Coronavirus restricting flow of consumer goods into Canada, says CN CEO

MONTREAL — The deep slump in Chinese production due to the novel coronavirus is narrowing the flow of consumer goods into Canada, hurting business at the country’s largest railway.

“In the last 20 days we saw a steady decline. And this week we’ll see a low, and next week we’ll see a low again,” Canadian National Railway Co. chief executive JJ Ruest said in an interview, referring to container shipments that contain products ranging from spatulas to spare parts.

Fears over the spread of the virus — which has infected at least 92,000 people and caused more than 3,000 deaths worldwide — prompted the Chinese government to extend the Lunar New Year by two weeks, keeping factories closed in hopes of stemming the outbreak last month.

The epidemic has sent markets tumbling, with Canada’s main stock index posting its worst five-day stretch last week since the 2008 financial crisis amid cancelled business travel and disrupted supply chains.

“From here on, I’m hoping the economy will hold together, despite the concerns of the last 10 days of the coronavirus,” Ruest said, but predicted a “weak” month ahead for container imports.

Container shipments make up more than one-quarter of CN’s freight revenues, with China accounting for the biggest slice of West Coast port volume.

The disease is one of several headaches for the CEO. Blockades that stalled West Coast port activity and brought CN’s eastern network to a near standstill will dent its income statement on a level comparable to the eight-day strike last November.

“It will be probably in that scale,” Ruest said. “It’s very significant in terms of lost sales and also increased costs.”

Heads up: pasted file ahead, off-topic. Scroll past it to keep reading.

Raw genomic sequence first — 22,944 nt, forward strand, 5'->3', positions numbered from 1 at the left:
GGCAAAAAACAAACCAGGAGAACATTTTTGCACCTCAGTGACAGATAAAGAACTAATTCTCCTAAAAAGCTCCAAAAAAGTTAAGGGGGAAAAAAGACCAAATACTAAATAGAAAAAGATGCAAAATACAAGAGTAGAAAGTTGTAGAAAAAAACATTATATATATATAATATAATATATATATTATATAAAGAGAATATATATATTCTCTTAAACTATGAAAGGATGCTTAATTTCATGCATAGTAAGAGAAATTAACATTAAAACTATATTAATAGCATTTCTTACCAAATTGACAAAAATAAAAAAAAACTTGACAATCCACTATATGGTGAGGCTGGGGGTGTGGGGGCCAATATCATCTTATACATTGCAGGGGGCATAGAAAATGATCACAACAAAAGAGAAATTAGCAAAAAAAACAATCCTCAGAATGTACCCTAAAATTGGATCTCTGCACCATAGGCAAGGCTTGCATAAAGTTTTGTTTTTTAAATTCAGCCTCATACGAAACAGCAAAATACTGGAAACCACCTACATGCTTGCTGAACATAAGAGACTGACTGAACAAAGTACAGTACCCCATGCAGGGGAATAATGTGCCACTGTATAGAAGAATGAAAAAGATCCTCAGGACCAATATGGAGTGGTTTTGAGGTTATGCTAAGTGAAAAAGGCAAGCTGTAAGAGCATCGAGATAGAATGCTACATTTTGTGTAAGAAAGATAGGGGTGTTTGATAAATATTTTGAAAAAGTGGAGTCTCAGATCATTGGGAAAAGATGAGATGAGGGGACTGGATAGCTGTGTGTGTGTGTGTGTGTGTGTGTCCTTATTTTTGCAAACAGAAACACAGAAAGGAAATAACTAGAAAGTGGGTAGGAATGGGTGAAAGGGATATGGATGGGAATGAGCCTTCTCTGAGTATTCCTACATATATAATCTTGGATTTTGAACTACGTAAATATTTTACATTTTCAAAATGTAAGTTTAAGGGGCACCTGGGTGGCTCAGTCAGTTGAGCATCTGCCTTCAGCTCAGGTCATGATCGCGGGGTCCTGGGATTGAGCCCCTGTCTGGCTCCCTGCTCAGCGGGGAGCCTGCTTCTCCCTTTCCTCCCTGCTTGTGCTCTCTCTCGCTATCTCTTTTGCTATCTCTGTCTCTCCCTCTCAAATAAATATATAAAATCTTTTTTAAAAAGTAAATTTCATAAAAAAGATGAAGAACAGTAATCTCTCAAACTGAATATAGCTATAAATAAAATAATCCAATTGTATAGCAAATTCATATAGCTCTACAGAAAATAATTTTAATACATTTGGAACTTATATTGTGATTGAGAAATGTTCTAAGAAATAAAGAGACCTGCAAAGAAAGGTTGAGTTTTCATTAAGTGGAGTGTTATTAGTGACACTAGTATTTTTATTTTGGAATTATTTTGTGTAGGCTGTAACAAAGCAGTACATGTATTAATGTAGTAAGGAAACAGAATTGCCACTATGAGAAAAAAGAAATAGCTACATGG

The labour disruption last year cost the Montreal-based company $140 million, according to a December breakdown by Citi analyst Christian Wetherbee.

“It’s like a baseball game with 12 innings. We’re only starting the third inning this week with the beginning of March,” Ruest said. “We’re going to work hard in the next 10 months to do what we can to save the year.”

Ruest said CN has called back most of the 450 workers temporarily laid off last month, when the blockades sidelined more than 1,400 freight and passenger trains.

The recovery process will extend into the spring as shipments of bulk and consumer products ramp up, Ruest said.

CN shut down its eastern network on Feb. 13, one week into a blockade by Tyendinaga Mohawk protesters that cut a key rail link east of Belleville, Ont.

Provincial police cleared the blockade last week, which was launched in solidarity with Wet’suwet’en hereditary chiefs who oppose a natural gas pipeline slated to pass through their traditional territory in British Columbia.

Hereditary chiefs reached a draft agreement Sunday with senior federal and provincial government ministers centering on rights and title.

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